Hairpin I.- In pospiviroids, hostuviroids and cocadviroids, the upper strand of the CCR is able to form a thermodynamically-stable hairpin of nine base pairs named Hairpin I. The hairpin I loop has 14-15 nucleotides and it is a palindrome sequence. Results obtained in an in vivo system using Arabidopsis thaliana lines expressing dimeric transcripts of CEVd have revealed that the cleavage site of the (+) strands is at the upper CCR (Daros and Flores 2004a; Gas, et al. 2007)in a position homologous to the one in PSTVd (Baumstark, et al. 1997). This conserved sequence has been additionally involved in the import of PSTVd to the nucleus (Abraitiene, et al. 2008; Zhao, et al. 2001).

Hairpin II.- This motif is located within the V and TL domain. The helix has a length of 11-12 nucleotides and its composition is rich in G-C content. This structure is absent in CCCVd (Hadidi 2003). Site-directed mutagenesis of PSTVd showed that this motif is critical for infectivity and it acts as a functional element of (-) strand replication intermediates (Loss, et al. 1991; Qu, et al. 1993). Its functional relevance relies on its critical role in infectivity and it is highly conserved among the Pospiviroidae. The hairpin II motif is adopted by a sequential folding of (-) strand intermediates, and it is essential for its template activity in (+) strand synthesis during replication events (Candresse, et al. 2001).

Hairpin III.- This hairpin has only been found in PSTVd (Henco, et al. 1979), and a hairpin IV motif has been identified in CLVd (Owens, et al. 2003), however, their functional roles remain unknown.

3.2. Avsunviroidae: Pathogenicity determinants, Hammerhead Ribozymes, and elements of high structure

ASBVd was initially proposed to fold into an elongated conformation (Symons 1981), however, later reports showed that the left-terminal domain is bifurcated (Gast, et al. 1996). Other viroid species belonging to this family also has shown multibranched predictable stable conformations and evidence of this type of conformations in vivo (Ambros, et al. 1998; Ambros, et al. 1999; Pelchat, et al. 2000; Rodio, et al. 2006; Yazarlou, et al. 2012). The avsunviroid genus species does not share remarkable sequence similarity with the Pelamoviroid genus; only the conserved sequences from the HHRz are shared. ASBVd is a unique viroid with a G-C content of only ~38% whereas the G-C content of PLMVd is above 52% ( ).

Pathogenicity determinants.- Using reverse genetics it has been shown that the nature of the tetraloop sequence (that closes the stem formed between nucleotides 62 and 100) determines the symptom expression of CChMVd. The tetraloop (GAAA) known as an asymptomatic determinant and the tetraloop (UUUC) recognized as symptomatic effector represent the two major examples. Analysis of a population of cDNAs clones showed that symptomatic strains have a 12-13 nucleotide insertion compared with the asymptomatic ones. The loop of nucleotides that closes helices I and II are located outside the HHR and contribute under selection to a faster RNA splicing to allow efficient catalytic self-cleavage.

Hammerhead Ribozymes.-The catalytic activity of these RNAs resides in the ability of their both polarity strands to fold into hammerhead structures, which facilitate splitting of a specific phosphodiester bond through transesterification that yields 5’- hydroxyl and 2’,2’ cyclic phosphodiester termini (Hutchins, et al. 1986; Prody, et al. 1986). HHRzs promote self excision into unit-length strands of the multimeric intermediates ES (Flores, et al. 2001). These ribozymes shape, rather than being composed by, a central conserved core flanked with three double-stranded helices (I, II and III), usually capped by short loops (1, 2,3), resembling a Y in which helices II and III are virtually colinear (Martick and Scott 2006).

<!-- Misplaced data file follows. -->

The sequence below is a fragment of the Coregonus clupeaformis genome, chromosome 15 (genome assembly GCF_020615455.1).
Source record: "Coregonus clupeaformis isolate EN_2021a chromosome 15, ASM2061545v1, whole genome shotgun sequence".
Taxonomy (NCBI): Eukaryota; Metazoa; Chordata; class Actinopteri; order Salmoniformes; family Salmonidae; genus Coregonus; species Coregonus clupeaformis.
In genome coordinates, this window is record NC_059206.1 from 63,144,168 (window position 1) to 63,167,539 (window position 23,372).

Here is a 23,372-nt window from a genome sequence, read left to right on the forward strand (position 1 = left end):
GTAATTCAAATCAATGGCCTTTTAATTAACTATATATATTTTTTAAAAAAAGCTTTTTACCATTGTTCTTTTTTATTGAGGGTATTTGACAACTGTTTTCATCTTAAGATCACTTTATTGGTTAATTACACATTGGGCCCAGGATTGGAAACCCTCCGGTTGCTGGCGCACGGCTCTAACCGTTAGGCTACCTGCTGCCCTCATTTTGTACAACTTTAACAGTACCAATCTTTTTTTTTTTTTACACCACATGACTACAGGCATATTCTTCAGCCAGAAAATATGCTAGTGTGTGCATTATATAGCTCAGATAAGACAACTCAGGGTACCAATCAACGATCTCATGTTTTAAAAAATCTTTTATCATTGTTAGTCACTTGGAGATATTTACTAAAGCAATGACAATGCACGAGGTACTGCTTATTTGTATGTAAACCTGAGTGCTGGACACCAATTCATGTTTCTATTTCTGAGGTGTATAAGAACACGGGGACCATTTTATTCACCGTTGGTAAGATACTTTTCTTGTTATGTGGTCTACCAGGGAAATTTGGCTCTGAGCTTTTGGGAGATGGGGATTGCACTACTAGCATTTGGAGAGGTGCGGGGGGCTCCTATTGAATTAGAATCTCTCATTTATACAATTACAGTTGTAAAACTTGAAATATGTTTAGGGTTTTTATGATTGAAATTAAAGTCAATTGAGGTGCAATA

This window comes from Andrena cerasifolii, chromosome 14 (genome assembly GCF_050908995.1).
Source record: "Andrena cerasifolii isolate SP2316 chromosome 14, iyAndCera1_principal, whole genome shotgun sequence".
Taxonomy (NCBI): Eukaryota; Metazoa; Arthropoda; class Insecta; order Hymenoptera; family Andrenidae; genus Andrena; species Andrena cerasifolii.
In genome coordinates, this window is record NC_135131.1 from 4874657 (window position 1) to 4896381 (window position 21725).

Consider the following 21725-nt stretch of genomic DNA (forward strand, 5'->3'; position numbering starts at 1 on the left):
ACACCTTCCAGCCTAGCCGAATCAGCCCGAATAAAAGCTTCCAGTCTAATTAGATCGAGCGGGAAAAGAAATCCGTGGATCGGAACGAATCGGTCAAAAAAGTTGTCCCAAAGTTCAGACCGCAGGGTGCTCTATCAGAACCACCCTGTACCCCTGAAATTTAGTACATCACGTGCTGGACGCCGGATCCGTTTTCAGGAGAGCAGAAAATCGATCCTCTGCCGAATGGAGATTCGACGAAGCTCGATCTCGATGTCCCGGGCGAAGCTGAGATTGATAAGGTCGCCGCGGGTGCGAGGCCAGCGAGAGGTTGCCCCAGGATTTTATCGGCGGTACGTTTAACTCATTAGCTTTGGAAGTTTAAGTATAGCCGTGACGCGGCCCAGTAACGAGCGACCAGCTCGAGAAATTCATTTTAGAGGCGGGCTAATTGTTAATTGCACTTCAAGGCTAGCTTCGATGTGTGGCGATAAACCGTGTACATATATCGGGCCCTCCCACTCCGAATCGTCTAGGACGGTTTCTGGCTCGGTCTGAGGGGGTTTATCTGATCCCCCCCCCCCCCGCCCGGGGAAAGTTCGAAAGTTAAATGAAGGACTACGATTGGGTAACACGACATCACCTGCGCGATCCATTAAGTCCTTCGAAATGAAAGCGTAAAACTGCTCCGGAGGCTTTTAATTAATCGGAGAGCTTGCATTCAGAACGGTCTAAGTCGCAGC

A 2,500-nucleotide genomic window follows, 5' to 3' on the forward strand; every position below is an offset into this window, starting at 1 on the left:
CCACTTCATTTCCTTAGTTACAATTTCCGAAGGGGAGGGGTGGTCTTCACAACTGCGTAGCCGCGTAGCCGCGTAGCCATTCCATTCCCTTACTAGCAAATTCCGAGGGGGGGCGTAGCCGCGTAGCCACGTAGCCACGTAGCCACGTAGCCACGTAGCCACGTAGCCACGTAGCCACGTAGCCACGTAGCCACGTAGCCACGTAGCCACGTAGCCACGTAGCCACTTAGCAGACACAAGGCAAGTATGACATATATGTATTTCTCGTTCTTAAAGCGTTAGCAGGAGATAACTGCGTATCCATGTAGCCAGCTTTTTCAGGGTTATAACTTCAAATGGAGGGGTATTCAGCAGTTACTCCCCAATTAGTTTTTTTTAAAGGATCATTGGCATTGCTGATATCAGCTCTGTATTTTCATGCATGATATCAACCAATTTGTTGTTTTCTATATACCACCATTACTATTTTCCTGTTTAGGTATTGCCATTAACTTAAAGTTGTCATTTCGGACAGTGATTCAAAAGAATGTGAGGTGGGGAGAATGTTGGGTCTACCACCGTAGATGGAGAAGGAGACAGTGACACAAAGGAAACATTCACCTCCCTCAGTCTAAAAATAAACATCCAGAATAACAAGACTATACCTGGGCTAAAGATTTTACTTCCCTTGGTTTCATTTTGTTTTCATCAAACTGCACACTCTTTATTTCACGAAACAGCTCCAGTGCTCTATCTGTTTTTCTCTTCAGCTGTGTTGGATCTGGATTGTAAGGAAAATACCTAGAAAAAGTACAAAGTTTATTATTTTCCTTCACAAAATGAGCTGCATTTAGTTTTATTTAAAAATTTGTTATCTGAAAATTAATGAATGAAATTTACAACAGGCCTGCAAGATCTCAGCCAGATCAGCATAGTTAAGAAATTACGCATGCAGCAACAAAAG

Previous studies predicted by in vitro and in vivo analysis confirmed physical contact between loops 1 and 2 and showed that this interaction is critical at low physiological levels of Mg2+ (De la Pena et al., 2003; Khvorova et al., 2003). It is unknown if the ligation step is also mediated in vivo by these motifs. In vitro evidence showed that they have the capacity to perform this reaction (Przybilski, et al. 2005; Przybilski and Hammann 2007a; Przybilski and Hammann 2007b).

Elements of high structure.- Co-variations between the hairpin loops of the most stable secondary structure for PLMVd sequence have a potential base-pairing interaction between these two hairpins, suggesting the adoption at least in some variants of kissing-loop interactions (Ambros and Flores 1998; Ambros, et al. 1998). Recent in vitro probing confirms this interaction (Dube, et al. 2010). Approaches similar to those in PSTVd, have revealed that another element of tertiary structure between two conserved nucleotides is located in the sequence of PLMVd (+) strand. PLMVd-infected leaves irradiated with UV confirmed that this element of tertiary structure exists in vivo (Hernandez, et al. 2006), but its functional role remains unknown. ELVd (+) monomeric linear form has the potential for trafficking to the nucleus and subsequently to the plastids, where replication takes place, suggesting that trafficking could be regulated by an RNA motif restricted to the left terminal domain of ELVd (Pallas, et al. 2012).